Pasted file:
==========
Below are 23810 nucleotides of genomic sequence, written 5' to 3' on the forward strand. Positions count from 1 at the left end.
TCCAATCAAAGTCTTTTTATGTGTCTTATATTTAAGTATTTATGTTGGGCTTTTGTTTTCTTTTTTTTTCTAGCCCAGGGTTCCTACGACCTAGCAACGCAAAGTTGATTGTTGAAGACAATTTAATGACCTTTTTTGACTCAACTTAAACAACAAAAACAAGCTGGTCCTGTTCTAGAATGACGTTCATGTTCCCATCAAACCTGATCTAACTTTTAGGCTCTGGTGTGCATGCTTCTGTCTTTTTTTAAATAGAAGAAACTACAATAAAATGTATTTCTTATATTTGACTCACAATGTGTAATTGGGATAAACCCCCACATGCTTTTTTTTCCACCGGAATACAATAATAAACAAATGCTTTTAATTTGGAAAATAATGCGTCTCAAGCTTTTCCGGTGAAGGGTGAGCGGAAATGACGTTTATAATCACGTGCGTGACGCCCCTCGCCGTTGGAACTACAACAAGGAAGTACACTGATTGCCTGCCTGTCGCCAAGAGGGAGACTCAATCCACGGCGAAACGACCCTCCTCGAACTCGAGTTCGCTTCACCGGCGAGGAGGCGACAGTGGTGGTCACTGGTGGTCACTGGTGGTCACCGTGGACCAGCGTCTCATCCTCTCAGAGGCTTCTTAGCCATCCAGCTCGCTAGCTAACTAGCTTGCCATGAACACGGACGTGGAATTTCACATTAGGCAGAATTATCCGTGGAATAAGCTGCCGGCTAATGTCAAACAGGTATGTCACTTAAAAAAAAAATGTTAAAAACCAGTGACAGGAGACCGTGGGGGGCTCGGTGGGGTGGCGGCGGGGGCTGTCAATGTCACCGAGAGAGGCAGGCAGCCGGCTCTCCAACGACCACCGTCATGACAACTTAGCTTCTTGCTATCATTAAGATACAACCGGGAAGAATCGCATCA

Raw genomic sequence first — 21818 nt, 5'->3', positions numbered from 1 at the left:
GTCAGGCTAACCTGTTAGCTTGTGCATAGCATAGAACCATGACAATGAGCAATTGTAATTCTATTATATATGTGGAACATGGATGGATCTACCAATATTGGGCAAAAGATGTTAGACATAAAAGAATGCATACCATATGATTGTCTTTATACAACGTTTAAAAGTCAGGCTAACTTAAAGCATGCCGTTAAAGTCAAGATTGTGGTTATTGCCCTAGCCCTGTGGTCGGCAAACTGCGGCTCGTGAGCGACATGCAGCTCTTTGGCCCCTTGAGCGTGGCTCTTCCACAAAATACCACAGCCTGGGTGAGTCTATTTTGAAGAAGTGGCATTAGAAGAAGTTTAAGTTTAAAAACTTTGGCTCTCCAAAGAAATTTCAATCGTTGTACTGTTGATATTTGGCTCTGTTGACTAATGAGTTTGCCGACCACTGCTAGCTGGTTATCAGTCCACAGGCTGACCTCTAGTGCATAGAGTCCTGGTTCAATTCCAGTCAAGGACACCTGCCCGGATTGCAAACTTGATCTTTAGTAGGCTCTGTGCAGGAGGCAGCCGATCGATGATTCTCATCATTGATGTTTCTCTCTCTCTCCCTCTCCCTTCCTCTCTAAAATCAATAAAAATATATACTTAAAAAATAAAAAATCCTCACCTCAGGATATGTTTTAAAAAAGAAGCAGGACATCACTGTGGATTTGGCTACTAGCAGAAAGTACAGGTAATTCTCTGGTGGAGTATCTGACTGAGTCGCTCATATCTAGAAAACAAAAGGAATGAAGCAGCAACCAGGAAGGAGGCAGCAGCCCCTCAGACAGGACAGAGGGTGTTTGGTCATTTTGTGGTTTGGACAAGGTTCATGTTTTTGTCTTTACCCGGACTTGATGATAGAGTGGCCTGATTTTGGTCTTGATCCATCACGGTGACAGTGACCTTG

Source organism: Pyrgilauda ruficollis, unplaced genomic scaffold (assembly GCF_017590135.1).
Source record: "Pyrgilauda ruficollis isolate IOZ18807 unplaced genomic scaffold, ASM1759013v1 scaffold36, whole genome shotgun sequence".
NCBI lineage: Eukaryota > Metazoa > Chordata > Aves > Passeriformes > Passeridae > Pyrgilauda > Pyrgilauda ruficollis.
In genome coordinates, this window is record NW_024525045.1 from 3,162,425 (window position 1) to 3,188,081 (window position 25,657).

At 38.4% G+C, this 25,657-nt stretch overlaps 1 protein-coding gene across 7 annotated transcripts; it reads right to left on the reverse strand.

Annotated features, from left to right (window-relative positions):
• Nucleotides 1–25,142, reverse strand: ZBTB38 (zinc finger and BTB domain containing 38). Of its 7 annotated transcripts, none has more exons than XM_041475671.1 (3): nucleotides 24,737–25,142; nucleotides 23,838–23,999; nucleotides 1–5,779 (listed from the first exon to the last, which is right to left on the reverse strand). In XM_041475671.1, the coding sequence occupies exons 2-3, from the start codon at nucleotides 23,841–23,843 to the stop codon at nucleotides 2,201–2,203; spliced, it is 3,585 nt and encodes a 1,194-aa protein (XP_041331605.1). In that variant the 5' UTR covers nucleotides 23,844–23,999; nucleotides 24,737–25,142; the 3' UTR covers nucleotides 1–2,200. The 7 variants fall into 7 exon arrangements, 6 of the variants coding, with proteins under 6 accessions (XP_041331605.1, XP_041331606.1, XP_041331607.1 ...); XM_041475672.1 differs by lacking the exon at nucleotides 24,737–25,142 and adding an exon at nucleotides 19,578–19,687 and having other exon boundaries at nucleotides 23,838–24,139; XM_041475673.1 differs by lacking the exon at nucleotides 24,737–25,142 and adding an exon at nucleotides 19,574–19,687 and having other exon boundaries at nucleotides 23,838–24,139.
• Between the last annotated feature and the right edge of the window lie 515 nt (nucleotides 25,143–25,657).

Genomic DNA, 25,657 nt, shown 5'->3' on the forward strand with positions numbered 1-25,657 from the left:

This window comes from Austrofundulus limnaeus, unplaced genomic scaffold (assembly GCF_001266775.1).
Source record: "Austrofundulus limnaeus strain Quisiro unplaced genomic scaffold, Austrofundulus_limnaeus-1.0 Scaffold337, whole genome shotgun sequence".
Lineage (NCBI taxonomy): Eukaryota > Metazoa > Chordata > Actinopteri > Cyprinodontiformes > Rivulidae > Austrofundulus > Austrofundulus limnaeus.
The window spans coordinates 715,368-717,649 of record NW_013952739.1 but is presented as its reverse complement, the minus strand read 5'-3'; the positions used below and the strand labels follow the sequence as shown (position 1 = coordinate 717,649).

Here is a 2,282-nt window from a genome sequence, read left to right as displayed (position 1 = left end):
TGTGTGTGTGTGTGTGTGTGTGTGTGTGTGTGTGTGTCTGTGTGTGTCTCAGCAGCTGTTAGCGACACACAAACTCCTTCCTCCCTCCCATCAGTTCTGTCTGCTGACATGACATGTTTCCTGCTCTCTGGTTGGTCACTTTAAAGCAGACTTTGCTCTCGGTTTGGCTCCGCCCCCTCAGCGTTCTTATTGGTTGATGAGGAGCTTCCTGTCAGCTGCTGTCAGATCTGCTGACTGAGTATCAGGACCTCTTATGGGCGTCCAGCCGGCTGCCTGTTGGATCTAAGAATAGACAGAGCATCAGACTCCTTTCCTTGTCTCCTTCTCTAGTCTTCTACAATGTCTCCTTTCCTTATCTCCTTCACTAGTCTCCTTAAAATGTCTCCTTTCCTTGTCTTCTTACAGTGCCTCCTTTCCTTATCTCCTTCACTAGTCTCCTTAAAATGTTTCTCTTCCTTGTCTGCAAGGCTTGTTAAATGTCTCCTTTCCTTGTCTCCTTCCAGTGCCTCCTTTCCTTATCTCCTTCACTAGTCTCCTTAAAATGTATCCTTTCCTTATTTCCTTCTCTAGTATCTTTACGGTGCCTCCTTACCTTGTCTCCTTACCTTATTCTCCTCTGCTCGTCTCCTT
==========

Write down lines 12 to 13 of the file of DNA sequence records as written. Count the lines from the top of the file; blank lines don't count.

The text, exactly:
• Between the last annotated feature and the right edge of the window lie 515 nt (nucleotides 25,143–25,657).

Genomic DNA, 25,657 nt, shown 5'->3' on the forward strand with positions numbered 1-25,657 from the left: